Published in the Santa Barbara News-Press

Terrorism did not begin on September the 11th 2001. However, for Americans it is a date to remember our fallen heroes and the innocent victims of a vicious and senseless act. We must also remember the event was perpetrated by cowards, criminals, and extremely zealous fundamentalists, who, in the name of a great religion performed a perfidious and barbaric act that decries acceptance at any level within the human community. But we must also remember that no one can deprive us of our freedoms lest we agree to give them up.

We must reinvigorate the patriotism that has been exhibited by our citizens and the veterans among them who have provided in large part the small degree of stability that exists in an agitated world. We must also recall the fundamental tenets upon which our country was founded and the constant vigilance that is required to retain the liberties we cherish.

As we readjust our national ethic in light of all the negative current events, we must resolve not to relinquish our basic freedoms to the acts of a craven minority that represents the worst aspirations of humanity. Nor should we forget that we are not well served by governmental dictums that tend to usurp the democratic characteristics of our open society to provide the appearance of security for political reasons.

Terrorism is an ill-defined term. It represents the unknowns that comprise the fears and apprehensions that may take any form we allow our minds to dwell on. It is a word that has no rational boundaries and has no single target for engagement. Terrorist acts are designed to create chaos. They are designed to create fear, distrust, uncertainty and disruption in normal human activity. The ultimate targets of terrorist acts are human minds.

The word “WAR” is entirely inappropriate to be used in context with the pursuit of terrorists and those who support them. Since these acts are acts of criminals, the action taken against them should be implemented in terms of international criminal law. Enforcement actions should be applied by established international law-enforcement agencies.

To describe the action taken against terrorism as a war is unacceptable. War, as odious as it is, is bounded by recognized conventions of engagement, and is generally confined to limited geographical locations by combatants who have formally declared their hostile intent toward each other. Nationally sanctioned Armed Forces act as representatives for the political entities engaging in war and the participants are identifiable. Wars have recognizable beginnings and ends and, as stupid as it sounds, rules of acceptable conduct.

Just as terrorism did not begin with the September attacks, it will not end as long as criminal elements exists in the guise of political or religious causes. Terrorism recognizes no conventions of humanity nor are they confined to any given geographical location. There is no way a conventional war can engage and end the acts of clandestine terrorism.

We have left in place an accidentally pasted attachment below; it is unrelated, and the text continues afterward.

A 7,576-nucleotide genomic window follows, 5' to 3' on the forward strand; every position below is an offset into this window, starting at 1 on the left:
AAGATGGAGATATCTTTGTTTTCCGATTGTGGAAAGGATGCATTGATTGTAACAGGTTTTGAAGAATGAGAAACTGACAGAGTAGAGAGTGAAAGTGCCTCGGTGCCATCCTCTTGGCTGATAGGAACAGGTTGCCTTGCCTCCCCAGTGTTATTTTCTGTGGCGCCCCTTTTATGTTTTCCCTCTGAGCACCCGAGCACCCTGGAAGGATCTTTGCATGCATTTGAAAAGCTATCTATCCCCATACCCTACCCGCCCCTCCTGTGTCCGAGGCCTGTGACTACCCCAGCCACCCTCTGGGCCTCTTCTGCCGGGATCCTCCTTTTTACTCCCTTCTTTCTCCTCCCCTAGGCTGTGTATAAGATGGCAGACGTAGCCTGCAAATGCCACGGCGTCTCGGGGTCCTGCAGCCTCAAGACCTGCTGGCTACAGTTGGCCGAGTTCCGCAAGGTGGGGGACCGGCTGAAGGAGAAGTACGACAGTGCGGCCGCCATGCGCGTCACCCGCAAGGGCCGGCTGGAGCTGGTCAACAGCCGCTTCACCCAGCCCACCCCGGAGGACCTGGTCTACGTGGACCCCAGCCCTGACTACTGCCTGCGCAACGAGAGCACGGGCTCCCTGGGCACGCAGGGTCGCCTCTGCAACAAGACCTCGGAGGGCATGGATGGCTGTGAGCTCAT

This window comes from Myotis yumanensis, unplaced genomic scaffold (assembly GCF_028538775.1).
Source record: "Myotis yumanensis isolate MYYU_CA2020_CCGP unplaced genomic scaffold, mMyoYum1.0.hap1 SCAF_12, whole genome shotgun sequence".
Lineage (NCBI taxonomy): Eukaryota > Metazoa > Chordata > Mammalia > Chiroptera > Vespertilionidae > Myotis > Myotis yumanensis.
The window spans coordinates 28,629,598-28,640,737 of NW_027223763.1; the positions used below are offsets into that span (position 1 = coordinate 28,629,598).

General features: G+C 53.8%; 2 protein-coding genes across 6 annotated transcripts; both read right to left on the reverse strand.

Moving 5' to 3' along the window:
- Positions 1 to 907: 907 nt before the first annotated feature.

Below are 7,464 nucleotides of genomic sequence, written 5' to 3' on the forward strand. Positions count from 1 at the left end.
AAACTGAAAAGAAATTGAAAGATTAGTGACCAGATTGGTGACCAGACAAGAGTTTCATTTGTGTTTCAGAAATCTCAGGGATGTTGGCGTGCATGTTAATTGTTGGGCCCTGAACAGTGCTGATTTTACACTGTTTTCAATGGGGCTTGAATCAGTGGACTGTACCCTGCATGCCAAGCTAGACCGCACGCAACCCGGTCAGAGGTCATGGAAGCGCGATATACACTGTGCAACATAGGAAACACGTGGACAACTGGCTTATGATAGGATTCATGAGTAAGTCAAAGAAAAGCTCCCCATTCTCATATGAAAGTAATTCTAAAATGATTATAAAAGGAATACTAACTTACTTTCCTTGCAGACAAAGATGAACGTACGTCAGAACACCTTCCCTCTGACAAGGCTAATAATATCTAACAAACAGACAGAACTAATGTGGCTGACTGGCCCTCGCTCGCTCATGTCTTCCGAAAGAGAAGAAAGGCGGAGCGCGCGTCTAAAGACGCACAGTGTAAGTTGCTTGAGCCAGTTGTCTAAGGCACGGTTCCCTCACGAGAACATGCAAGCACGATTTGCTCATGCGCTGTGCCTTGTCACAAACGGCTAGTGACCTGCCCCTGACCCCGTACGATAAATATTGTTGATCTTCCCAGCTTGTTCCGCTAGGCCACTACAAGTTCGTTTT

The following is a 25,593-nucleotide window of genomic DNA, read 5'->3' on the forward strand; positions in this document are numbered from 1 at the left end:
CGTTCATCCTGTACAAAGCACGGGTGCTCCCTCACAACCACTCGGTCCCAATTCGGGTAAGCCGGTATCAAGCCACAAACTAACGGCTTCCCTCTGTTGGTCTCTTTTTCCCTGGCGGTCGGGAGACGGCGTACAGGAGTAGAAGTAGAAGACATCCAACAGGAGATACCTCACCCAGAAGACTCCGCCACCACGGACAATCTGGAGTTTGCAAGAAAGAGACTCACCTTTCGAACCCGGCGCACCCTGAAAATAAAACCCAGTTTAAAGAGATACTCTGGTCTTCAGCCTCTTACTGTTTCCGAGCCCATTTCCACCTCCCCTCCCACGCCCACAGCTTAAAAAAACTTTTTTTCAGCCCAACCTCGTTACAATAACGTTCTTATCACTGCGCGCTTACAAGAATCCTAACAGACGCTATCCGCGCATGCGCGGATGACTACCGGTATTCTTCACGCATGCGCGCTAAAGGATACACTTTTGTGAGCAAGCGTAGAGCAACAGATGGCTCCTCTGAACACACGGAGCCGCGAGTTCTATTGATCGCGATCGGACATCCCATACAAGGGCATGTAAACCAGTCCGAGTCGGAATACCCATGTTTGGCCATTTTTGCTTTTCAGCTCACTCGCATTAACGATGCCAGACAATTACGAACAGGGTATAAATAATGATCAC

When we empower terrorist acts by declaring them acts of war we elevate the acts to a level of acceptability that is consistent with our acceptance of the use of overt war in settling political disputes. When we do this we lose our sense of proportionality and this leads to wrong thinking. Then, a greater hazard exists in the concomitant extension of military war powers to any government when the more appropriate action would be to join into an international coalition of law-enforcement agencies dedicated to addressing the unique problems associated with terrorism.

Anyone who believes that their personal security against terrorism is enhanced by the actions of a government exercising war powers is very badly mistaken. Personal security, in fact, is reduced in the so-called interests of national security. If personal freedoms of travel, of speech, and access are impinged in the name of providing security against terrorism, then the terrorists are achieving their purposes.

What is needed at this time in history is a vision of how the variety of political and religious interests on the international scene can be coordinated to formulate a new approach for the problems generated by the radical, criminal international terrorist organizations. Of how the understanding of these acts, in context with the moral base of all humanity, will render them so universally unacceptable that they will no longer have the political impact to provoke overreaction by national leaders lacking vision to counter the terrorist phenomena.

Religious philosophies abhor the acts used by terrorists in their names because they advocate, rather than violence, a broad vision for finding solutions to the stressful interactions among the members of the world community. This is stated succinctly in Proverbs found in the Old Testament: “Where there is no vision, the people perish.”

In remembering the events of September 11th we must develop a vision for the future that will not spawn terrorism of any kind – foreign or domestic.